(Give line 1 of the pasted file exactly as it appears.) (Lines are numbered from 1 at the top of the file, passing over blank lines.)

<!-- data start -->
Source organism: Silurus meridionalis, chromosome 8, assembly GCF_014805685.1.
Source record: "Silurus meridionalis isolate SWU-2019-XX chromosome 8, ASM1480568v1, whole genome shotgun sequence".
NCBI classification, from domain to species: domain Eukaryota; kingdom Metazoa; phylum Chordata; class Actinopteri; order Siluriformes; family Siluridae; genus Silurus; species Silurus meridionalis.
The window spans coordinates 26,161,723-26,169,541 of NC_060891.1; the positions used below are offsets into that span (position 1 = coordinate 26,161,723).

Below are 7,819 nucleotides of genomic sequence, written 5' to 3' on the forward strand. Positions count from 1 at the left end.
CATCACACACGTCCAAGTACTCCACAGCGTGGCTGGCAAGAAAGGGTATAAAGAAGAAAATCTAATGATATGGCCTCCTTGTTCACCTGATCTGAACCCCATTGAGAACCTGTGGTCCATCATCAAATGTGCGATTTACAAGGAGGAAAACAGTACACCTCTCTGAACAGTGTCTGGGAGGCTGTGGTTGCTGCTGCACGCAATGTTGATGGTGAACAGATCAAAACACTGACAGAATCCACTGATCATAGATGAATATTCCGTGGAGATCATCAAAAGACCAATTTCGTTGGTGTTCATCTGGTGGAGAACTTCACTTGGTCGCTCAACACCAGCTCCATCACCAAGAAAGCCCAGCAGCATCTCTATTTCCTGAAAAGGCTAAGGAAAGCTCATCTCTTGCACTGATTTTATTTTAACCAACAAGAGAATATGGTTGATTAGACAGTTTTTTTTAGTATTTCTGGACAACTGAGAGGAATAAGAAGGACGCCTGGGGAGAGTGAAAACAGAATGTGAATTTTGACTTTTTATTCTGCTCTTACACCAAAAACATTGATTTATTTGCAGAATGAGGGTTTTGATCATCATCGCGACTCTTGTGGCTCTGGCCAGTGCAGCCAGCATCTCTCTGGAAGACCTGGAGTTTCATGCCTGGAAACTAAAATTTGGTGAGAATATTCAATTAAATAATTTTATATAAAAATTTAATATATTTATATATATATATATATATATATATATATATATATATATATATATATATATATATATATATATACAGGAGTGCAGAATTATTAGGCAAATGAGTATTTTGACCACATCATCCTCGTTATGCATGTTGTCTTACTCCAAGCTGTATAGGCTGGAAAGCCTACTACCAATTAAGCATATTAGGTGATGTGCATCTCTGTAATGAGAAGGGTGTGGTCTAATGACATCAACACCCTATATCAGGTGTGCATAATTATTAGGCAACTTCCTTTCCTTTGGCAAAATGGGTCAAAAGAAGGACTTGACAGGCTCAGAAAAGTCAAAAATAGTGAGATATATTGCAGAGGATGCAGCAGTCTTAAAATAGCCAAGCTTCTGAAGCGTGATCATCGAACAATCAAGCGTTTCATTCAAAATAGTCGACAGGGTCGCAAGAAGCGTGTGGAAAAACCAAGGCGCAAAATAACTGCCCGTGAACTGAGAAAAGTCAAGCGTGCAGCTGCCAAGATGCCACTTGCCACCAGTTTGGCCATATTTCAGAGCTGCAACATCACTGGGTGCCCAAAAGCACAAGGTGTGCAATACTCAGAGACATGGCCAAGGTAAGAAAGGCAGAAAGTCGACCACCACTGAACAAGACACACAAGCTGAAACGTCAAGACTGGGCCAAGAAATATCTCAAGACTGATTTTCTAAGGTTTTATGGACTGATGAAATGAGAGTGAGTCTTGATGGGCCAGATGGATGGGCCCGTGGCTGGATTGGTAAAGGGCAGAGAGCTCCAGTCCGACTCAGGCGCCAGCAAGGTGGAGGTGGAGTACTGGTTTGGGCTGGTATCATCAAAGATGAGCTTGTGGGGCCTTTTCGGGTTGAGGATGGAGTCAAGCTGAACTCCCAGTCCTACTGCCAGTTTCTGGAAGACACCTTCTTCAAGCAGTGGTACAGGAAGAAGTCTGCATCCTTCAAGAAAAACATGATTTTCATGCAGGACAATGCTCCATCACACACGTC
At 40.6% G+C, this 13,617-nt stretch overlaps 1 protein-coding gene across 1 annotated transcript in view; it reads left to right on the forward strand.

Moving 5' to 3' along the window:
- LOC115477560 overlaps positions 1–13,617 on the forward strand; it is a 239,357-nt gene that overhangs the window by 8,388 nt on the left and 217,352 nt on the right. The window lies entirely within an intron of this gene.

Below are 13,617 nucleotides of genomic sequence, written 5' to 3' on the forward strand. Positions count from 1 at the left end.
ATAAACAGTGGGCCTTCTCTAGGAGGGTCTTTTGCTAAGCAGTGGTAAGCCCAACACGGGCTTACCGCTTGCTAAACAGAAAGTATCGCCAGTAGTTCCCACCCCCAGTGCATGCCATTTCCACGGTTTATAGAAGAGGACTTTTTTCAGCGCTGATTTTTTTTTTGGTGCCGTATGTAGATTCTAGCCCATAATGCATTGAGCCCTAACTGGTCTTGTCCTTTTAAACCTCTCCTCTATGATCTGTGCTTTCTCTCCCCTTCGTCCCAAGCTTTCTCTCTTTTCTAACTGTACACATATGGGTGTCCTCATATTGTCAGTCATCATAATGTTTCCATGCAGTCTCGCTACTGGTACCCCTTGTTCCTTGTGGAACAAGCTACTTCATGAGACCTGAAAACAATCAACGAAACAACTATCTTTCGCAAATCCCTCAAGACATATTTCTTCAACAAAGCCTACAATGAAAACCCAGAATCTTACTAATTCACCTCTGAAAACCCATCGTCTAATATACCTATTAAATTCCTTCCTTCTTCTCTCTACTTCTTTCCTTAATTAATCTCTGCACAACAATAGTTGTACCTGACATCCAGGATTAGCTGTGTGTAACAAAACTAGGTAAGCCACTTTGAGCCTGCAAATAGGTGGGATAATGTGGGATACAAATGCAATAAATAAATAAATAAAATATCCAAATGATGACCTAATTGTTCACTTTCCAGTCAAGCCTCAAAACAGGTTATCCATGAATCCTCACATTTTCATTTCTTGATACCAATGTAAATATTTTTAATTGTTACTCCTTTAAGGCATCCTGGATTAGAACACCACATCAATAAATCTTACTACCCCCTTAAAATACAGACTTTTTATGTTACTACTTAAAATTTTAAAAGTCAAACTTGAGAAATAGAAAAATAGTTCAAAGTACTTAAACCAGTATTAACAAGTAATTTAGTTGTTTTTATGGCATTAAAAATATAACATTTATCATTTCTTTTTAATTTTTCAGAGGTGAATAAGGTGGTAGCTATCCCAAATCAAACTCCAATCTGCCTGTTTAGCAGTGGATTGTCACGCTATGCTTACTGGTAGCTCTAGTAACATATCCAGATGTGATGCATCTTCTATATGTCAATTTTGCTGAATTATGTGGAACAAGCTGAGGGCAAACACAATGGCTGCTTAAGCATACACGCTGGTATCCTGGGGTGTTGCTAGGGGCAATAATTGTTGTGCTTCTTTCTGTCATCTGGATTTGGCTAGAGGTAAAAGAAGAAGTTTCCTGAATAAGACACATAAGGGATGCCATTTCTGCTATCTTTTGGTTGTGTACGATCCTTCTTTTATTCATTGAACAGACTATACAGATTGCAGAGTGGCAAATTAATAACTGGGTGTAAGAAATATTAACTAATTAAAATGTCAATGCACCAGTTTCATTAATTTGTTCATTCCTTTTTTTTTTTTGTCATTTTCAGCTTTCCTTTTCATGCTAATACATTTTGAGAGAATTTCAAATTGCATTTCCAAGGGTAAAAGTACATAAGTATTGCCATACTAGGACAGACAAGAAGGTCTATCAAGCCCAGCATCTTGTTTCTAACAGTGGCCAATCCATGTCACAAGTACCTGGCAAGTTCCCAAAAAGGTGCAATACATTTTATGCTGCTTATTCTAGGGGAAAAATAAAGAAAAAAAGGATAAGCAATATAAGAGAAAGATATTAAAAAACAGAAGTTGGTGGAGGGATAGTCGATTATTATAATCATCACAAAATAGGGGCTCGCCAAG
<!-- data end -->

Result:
Source organism: Silurus meridionalis, chromosome 8, assembly GCF_014805685.1.